7. The liner of claim 6 wherein said back member comprises a substantially rigid board member having a resilient covering.
8. The liner of claim 6 wherein said seat member comprises a substantially rigid board member having a resilient covering.
9. The liner of claim 6 wherein said seat member further comprises two opposing side portions extending substantially upward from said seat member, with hand grip means associated with at least one of said side portions.
Description
BACKGROUND OF THE INVENTION

1. Field of the Invention

The present invention relates generally to the field of driver safety devices. More specifically, the present invention discloses a vehicle seat liner to facilitate extraction of an injured driver from the vehicle while stabilizing the driver's head and spinal cord.

2. Statement of the Problem

Accident and resulting injuries are an all too common occurrence for race car drivers. Given the high speeds involved in car racing, many accidents result in which the driver is too badly injured or traumatized to extricate himself from the vehicle following the crash. Of course, time is of the essence after an accident to commence medical treatment of the injured driver and also to quickly remove the driver from the vicinity of the vehicle in case of fire or explosion. These accidents sometimes involve injuries to the head or spinal cord of the driver. In such situations, it is imperative to stabilize the driver's head and spinal cord as the driver is removed from the vehicle to prevent or minimize the risk of paralysis or further permanent injury to the driver.

The prior art contains several examples of infant seats, stretchers, litters, and seat inserts used for a wide variety of purposes, including the following:

______________________________________Inventor      U.S. Pat. No.                      Issue Date______________________________________Kailenta      2,557,874    June 19, 1951Bleck         2,555,566    June 5, 1951Strand        2,675,060    Apr. 13, 1954Otto          3,014,761    Dec. 26, 1961Day           4,113,307    Sep. 12, 1978Husnik        4,759,588    July 26, 1988Hayton, et. al.         4,945,582    Aug. 7, 1990______________________________________

Bleck discloses a collapsible infant seat with a rigid back-supporting board having a slot adapted to be grasped for handling the seat. The backboard is pivotally mounted to a rigid seat board.

Strand discloses another example of a seat structure in which the back and seat are both rigid, and are pivotally connected to each other. The back has a slot apparently for ease of handling.

The Kailenta and Otto patents are examples of seat structures in which the back and seat are pivotally connected to each other. Both are intended to be mounted to car seats.

The Day patent describes an insert intended for use with a chair to maintain a physically handicapped person in a seated position. The insert can be used separately apart from the chair as a stretcher or a litter.

Husnik discloses another child seat that is temporarily mounted to the seat of a car.

Hayton discloses one example of a stretcher that can be reconfigured as a wheel chair. Stretchers also exist that allow the position of the patient to be adjusted to different semi-seated positions.

3. Solution to the Problem

None of the prior art references uncovered in the search show a vehicle seat liner or insert having the structure of the present invention that facilitates rapid extrication of an injured driver from the vehicle while stabilizing the driver's head and spinal cord.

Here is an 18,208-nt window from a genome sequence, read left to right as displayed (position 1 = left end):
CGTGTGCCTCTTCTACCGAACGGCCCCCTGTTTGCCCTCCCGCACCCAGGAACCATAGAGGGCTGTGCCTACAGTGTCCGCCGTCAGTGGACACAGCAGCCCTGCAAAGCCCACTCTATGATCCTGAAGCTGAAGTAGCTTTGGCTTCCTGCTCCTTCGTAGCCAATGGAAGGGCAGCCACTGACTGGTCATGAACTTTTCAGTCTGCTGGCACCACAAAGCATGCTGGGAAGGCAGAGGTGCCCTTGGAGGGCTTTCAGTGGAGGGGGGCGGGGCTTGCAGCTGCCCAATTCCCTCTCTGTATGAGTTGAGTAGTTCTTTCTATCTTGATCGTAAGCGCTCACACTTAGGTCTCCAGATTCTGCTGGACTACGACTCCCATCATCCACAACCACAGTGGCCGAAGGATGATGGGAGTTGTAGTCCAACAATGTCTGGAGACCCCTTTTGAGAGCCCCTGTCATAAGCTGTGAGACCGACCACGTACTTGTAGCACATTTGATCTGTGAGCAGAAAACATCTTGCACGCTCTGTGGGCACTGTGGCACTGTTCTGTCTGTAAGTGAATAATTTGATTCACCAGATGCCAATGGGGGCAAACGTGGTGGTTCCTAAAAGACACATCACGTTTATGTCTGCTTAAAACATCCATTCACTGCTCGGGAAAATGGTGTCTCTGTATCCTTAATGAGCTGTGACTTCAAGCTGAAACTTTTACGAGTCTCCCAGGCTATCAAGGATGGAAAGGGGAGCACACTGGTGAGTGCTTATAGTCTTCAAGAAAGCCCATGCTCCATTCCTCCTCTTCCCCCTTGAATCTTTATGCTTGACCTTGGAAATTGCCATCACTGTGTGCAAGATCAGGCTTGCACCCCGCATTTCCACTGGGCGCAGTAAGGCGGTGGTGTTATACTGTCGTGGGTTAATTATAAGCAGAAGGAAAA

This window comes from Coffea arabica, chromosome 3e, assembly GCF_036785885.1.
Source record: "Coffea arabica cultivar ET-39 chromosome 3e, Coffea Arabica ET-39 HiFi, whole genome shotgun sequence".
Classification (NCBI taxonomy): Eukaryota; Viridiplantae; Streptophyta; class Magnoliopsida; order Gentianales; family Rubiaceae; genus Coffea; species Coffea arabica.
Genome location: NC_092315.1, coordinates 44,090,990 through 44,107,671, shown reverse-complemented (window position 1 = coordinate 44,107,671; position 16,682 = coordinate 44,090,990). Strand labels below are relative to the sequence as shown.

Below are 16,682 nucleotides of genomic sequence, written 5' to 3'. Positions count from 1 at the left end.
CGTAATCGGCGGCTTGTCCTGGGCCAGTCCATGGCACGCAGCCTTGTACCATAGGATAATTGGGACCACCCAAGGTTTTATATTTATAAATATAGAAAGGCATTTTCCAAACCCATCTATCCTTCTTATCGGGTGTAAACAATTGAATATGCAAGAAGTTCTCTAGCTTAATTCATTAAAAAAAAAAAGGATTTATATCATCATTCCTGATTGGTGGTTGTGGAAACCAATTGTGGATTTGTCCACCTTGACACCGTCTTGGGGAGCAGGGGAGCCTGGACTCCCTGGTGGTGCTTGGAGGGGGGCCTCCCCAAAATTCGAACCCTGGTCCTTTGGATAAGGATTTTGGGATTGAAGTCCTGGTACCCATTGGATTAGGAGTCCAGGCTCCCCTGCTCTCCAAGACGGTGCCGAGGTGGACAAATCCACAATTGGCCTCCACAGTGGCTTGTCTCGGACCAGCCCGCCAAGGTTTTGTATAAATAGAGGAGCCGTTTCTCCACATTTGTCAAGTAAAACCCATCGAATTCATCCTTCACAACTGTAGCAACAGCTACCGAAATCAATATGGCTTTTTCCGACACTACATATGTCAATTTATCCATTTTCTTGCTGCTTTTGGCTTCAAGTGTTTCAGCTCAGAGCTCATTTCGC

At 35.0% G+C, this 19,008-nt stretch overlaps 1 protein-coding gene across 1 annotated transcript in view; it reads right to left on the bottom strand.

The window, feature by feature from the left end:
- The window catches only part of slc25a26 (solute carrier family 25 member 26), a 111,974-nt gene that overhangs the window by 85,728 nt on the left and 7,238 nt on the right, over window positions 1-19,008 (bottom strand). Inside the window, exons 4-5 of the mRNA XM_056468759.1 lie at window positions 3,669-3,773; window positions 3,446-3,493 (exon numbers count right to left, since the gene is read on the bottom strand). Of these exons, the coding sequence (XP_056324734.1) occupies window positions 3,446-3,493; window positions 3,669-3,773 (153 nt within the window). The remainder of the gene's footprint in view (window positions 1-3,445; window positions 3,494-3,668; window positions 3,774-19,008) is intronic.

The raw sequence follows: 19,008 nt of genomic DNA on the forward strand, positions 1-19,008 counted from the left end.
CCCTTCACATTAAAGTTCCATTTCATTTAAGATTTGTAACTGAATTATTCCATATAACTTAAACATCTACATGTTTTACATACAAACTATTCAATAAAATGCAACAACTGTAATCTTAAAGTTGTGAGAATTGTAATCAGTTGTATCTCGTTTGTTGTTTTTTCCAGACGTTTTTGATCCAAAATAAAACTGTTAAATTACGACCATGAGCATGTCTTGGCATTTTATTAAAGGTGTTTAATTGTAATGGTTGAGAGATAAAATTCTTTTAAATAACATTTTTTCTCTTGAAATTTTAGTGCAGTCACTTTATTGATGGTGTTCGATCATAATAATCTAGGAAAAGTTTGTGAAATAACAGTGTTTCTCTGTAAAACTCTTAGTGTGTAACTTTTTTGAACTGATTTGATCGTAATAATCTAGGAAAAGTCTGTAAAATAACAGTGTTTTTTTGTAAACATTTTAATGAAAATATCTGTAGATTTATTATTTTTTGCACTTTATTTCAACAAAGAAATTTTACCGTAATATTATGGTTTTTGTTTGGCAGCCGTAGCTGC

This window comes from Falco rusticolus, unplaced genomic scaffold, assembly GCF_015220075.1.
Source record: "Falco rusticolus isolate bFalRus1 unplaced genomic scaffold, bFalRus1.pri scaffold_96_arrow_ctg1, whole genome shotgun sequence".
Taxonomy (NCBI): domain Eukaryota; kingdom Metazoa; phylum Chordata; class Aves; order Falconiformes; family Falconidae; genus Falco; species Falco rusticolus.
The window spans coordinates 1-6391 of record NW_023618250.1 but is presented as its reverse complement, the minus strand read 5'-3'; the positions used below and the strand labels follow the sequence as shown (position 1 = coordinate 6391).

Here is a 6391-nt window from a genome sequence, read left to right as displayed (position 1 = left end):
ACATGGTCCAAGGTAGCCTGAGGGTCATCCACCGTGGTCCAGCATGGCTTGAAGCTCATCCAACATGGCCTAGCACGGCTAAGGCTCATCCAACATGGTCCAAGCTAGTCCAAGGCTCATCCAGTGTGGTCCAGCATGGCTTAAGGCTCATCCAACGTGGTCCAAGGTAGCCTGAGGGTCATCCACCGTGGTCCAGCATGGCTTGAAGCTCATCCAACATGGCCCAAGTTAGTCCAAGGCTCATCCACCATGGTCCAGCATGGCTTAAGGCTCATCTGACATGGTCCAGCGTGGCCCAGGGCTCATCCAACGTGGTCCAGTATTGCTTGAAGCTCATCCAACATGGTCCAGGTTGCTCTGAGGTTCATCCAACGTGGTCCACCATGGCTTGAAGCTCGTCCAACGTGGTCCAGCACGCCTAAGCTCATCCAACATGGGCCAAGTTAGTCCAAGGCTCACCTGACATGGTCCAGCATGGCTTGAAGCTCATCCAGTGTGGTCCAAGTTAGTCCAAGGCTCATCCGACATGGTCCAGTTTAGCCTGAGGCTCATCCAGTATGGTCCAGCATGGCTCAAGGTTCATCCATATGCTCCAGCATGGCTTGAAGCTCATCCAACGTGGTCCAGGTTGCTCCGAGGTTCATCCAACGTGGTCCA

SUMMARY OF THE INVENTION

This invention provides a method and apparatus for manual extrication of an injured driver from the vehicle seat. A seat liner is formed of two rigid board elements disposed against those portions of said vehicle seat normally contacted by the back and buttocks of the operator when seated. The board elements are pivotally joined to each other adjacent the juncture of the aforesaid portions of the vehicle seat. This permits the driver to sit on the liner when in the seated position in the vehicle seat and to lie upon the liner when the board elements are pivoted relative to each other to form a substantially planar configuration. The liner also has handles, hand grips, straps, or the like, that can be grasped by rescue personnel reaching into the interior of the vehicle to extricate the driver. This permits rescuers to lift the liner and the driver from the vehicle seat and out of the vehicle while stabilizing the head and back of the driver.

A primary object of the present invention is to provide a method and apparatus for manually extricating and transporting an injured driver from the vehicle while maintaining stabilization of the head and spinal cord of the driver.

Another object of the present invention is to provide a seat liner with increased support, comfort, and stability for the driver without sacrificing the feel of the car through the liner and seat.

These and other advantages, features, and objects of the present invention will be more readily understood in view of the following detailed description and the drawings.

BRIEF DESCRIPTION OF THE DRAWINGS

The present invention can be more readily understood in conjunction with the accompanying drawings, in which:

FIG. 1 is a side view showing the liner installed on the seat of a racing car.

FIG. 2 is a perspective view showing the seat and liner apart from the remainder of the vehicle.

FIG. 3 is an exploded perspective view of the seat and liner corresponding to FIG. 2.

FIG. 4 is a front view of the liner with its back and seat portions pivoted to a flat position.

FIG. 5 is a rear view of the liner corresponding to FIG. 4.

FIG. 6 is a rear view of the upper portion of the vehicle seat and liner.

FIG. 7 is a cross-sectional view of a portion of the liner as indicated in FIG. 5.

FIG. 8 is a perspective view of an injured driver sitting on the liner in a vehicle seat after the straps have been fastened around the driver by rescue personnel prior to extrication of the driver from the vehicle.